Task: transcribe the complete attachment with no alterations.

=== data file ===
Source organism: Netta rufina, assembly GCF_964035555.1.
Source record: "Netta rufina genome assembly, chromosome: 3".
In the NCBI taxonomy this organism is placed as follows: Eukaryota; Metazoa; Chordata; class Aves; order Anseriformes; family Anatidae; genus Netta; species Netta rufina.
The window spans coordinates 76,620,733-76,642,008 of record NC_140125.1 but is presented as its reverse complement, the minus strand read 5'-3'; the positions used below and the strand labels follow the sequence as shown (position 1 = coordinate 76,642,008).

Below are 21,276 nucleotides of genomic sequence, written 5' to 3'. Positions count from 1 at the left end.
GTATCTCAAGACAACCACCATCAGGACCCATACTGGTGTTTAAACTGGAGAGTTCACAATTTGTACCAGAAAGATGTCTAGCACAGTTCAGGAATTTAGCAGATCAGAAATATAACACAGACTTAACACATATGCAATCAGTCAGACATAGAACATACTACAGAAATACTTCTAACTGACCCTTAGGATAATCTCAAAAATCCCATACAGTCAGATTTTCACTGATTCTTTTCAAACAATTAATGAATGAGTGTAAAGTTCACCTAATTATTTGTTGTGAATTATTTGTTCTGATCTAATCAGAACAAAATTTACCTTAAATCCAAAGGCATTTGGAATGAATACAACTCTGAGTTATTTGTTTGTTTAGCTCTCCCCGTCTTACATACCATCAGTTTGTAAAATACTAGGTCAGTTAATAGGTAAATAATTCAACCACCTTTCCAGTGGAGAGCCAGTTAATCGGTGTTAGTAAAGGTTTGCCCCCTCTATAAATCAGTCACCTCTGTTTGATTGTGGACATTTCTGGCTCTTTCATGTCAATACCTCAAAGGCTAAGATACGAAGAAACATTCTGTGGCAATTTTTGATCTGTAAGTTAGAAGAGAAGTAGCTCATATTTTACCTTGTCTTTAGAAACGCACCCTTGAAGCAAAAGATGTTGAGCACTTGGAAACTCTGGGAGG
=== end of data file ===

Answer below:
Source organism: Netta rufina, assembly GCF_964035555.1.
Source record: "Netta rufina genome assembly, chromosome: 3".
In the NCBI taxonomy this organism is placed as follows: Eukaryota; Metazoa; Chordata; class Aves; order Anseriformes; family Anatidae; genus Netta; species Netta rufina.
The window spans coordinates 76,620,733-76,642,008 of record NC_140125.1 but is presented as its reverse complement, the minus strand read 5'-3'; the positions used below and the strand labels follow the sequence as shown (position 1 = coordinate 76,642,008).

Below are 21,276 nucleotides of genomic sequence, written 5' to 3'. Positions count from 1 at the left end.
GTATCTCAAGACAACCACCATCAGGACCCATACTGGTGTTTAAACTGGAGAGTTCACAATTTGTACCAGAAAGATGTCTAGCACAGTTCAGGAATTTAGCAGATCAGAAATATAACACAGACTTAACACATATGCAATCAGTCAGACATAGAACATACTACAGAAATACTTCTAACTGACCCTTAGGATAATCTCAAAAATCCCATACAGTCAGATTTTCACTGATTCTTTTCAAACAATTAATGAATGAGTGTAAAGTTCACCTAATTATTTGTTGTGAATTATTTGTTCTGATCTAATCAGAACAAAATTTACCTTAAATCCAAAGGCATTTGGAATGAATACAACTCTGAGTTATTTGTTTGTTTAGCTCTCCCCGTCTTACATACCATCAGTTTGTAAAATACTAGGTCAGTTAATAGGTAAATAATTCAACCACCTTTCCAGTGGAGAGCCAGTTAATCGGTGTTAGTAAAGGTTTGCCCCCTCTATAAATCAGTCACCTCTGTTTGATTGTGGACATTTCTGGCTCTTTCATGTCAATACCTCAAAGGCTAAGATACGAAGAAACATTCTGTGGCAATTTTTGATCTGTAAGTTAGAAGAGAAGTAGCTCATATTTTACCTTGTCTTTAGAAACGCACCCTTGAAGCAAAAGATGTTGAGCACTTGGAAACTCTGGGAGG